The Intersection of Sobriety & Happiness: A Sober Lifestyle Perspective
Since 2022, thousands of young adults in the United Kingdom have observed “Sober October,” a lifestyle trend that began as a social media hashtag that replaced “Dry January,” the post-holidays period when many British people stay away from the excesses of December. Sober October is also part of the “sober curious” trend among young people who feel they can find happiness in sobriety instead of searching for it at the bottom of a glass. To this effect, there are even clubs such as the Sober Girl Society. There’s no question this is a positive trend, but things are different for people in recovery.
Where Happiness Comes From
When sober lifestyle coaches, such as those who provide Encinitas recovery coaching, counsel their clients about happiness, they urge them to understand how it correlates with sobriety. As cliché as it may sound, happiness invariably comes from within, but not from the same place where sobriety emerges from. Neurochemically speaking, happiness and sobriety intersect at the dopamine and serotonin neuroreceptors, but they clash at the oxytocin and norepinephrine points. The former receptor is a “love hormone,” while the latter is a “stress hormone” related to impulse control. This doesn’t mean sobriety and happiness are mutually exclusive. However, they follow different neurochemical processes.
The Dynamic Nature of Happiness
In his book The Art of Happiness, the Dalai Lama writes about the Noble Truths of Tibetan Buddhism, which are rather easy to understand. Here are a couple of Noble Truths related to happiness and sobriety:
- Happiness comes from the positive and kind actions you take and their resulting feelings.
- Problems are meant to be faced. They run faster than you can, so trying to escape is futile.
The Noble Truths teach that suffering is caused by attachment, so the only way to end suffering is to detach from the things that cause us pain. It’s easy to understand this through the lens of addiction recovery: if you’re suffering from alcohol or substance abuse, you have to detach from it, but this alone may not bring happiness, thus challenging the notion that happiness in sobriety is guaranteed. As the Dalai Lama explains, certain actions will result in happiness, and this is a hallmark of sober lifestyle coaching in the sense that clients learn to do what makes them happy.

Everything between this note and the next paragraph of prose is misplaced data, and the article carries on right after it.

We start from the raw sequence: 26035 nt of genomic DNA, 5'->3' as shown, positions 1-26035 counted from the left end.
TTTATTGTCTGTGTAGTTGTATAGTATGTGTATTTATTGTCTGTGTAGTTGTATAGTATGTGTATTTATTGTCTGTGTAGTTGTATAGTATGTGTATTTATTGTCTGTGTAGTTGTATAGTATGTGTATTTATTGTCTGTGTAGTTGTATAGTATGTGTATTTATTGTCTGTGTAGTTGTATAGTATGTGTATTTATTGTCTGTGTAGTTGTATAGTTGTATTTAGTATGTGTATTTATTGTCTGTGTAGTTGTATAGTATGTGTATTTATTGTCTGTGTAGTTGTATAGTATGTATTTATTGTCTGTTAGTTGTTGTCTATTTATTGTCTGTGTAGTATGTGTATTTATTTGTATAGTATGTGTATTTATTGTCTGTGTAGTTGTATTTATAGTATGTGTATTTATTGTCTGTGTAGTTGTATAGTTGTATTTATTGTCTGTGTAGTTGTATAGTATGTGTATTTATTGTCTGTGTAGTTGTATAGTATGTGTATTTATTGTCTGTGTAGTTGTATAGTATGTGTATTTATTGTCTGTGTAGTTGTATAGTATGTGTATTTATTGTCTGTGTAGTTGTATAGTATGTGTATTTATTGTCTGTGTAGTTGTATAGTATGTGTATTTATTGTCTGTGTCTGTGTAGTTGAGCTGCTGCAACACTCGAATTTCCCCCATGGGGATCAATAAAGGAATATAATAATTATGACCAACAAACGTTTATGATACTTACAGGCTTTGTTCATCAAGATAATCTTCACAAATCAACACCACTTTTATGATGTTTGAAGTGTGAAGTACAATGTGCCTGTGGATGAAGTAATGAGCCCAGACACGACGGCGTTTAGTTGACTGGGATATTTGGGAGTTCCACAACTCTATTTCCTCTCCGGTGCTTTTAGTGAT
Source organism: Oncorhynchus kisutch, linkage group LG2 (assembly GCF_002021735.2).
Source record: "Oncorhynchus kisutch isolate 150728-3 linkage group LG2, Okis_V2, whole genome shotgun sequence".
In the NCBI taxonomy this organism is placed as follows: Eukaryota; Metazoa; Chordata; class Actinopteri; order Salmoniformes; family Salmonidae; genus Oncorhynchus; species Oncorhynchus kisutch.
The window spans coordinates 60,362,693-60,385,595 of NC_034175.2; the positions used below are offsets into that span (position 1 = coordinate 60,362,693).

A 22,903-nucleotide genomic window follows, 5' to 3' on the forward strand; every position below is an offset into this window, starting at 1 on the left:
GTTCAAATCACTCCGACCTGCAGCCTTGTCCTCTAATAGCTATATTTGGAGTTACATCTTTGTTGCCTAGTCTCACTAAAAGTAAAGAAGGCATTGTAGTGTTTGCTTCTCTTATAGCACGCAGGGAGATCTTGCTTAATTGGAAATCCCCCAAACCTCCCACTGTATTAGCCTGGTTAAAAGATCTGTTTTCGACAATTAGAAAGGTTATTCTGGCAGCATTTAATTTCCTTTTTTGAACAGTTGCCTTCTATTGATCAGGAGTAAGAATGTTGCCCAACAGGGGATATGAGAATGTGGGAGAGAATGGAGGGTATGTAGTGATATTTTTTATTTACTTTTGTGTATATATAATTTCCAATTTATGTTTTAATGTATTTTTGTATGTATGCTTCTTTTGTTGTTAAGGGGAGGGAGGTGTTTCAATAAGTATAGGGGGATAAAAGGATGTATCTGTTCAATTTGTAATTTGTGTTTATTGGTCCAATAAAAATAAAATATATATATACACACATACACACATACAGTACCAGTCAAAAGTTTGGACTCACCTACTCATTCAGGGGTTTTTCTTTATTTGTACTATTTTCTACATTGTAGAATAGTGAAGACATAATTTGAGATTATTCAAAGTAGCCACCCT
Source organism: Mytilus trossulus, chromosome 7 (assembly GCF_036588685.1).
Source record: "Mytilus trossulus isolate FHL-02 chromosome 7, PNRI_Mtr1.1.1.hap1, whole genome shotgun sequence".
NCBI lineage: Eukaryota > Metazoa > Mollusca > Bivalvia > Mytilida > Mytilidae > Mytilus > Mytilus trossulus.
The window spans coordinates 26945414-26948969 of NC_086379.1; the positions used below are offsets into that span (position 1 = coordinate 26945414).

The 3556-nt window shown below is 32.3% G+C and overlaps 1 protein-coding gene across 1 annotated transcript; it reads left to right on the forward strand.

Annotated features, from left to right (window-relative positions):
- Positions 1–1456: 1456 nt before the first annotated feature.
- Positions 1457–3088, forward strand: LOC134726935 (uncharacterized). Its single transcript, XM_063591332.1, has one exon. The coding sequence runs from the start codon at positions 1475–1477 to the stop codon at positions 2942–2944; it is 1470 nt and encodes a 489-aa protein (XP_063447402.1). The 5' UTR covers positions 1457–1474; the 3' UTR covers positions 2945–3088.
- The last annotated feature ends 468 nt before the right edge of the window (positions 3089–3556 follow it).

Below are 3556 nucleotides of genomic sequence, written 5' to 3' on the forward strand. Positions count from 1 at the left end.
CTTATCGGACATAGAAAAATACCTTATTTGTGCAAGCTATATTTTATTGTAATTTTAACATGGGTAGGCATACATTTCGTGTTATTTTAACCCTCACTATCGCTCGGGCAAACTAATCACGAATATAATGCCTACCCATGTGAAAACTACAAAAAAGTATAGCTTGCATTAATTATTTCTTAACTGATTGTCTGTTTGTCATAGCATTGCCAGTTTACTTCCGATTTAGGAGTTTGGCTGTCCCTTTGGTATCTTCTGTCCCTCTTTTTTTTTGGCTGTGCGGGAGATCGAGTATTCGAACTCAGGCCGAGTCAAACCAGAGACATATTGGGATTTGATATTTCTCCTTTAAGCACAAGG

Finding Happiness in Recovery
There’s no question you’ll feel happiness in recovery. You’ll likely feel it many times, and the same will happen when you finally wrap yourself in the soft, warm blanket of sobriety. You’ll feel it when you attend AA meetings, when the group claps after you get a chip, when you complete a sober living program, and even when your sponsor gives you a bear hug after you survive a relapse episode. Happiness isn’t a constant or absolute state of being. It’s experiential, and you have to make it happen.
When Happiness Means Letting Go
Instead of trying to find happiness in sobriety, most people in recovery will benefit more from achieving sobriety through the fostering of happiness. You can fully abstain and become a teetotaler and still feel miserable if you’re emotionally crippled by guilt and depression. Letting go of negative feelings doesn’t always come easy. When sober lifestyle coaches work with their clients, they make this a priority. Negative attachments only get in the way of true happiness.
At Sober Lifestyle Coaching, our certified and professionally trained sober companions work with clients to help them maintain abstinence from drugs and alcohol. Our goal is to offer our clients maximum recovery support in the first fragile days or weeks of early recovery. If you’re looking for extra Encinitas addiction recovery support so you don’t risk relapse when you head into the danger zones, we’ll work with you to put together a game plan to keep you safe and sober as you accomplish your goals. Give us a call today at (760) 300-8338.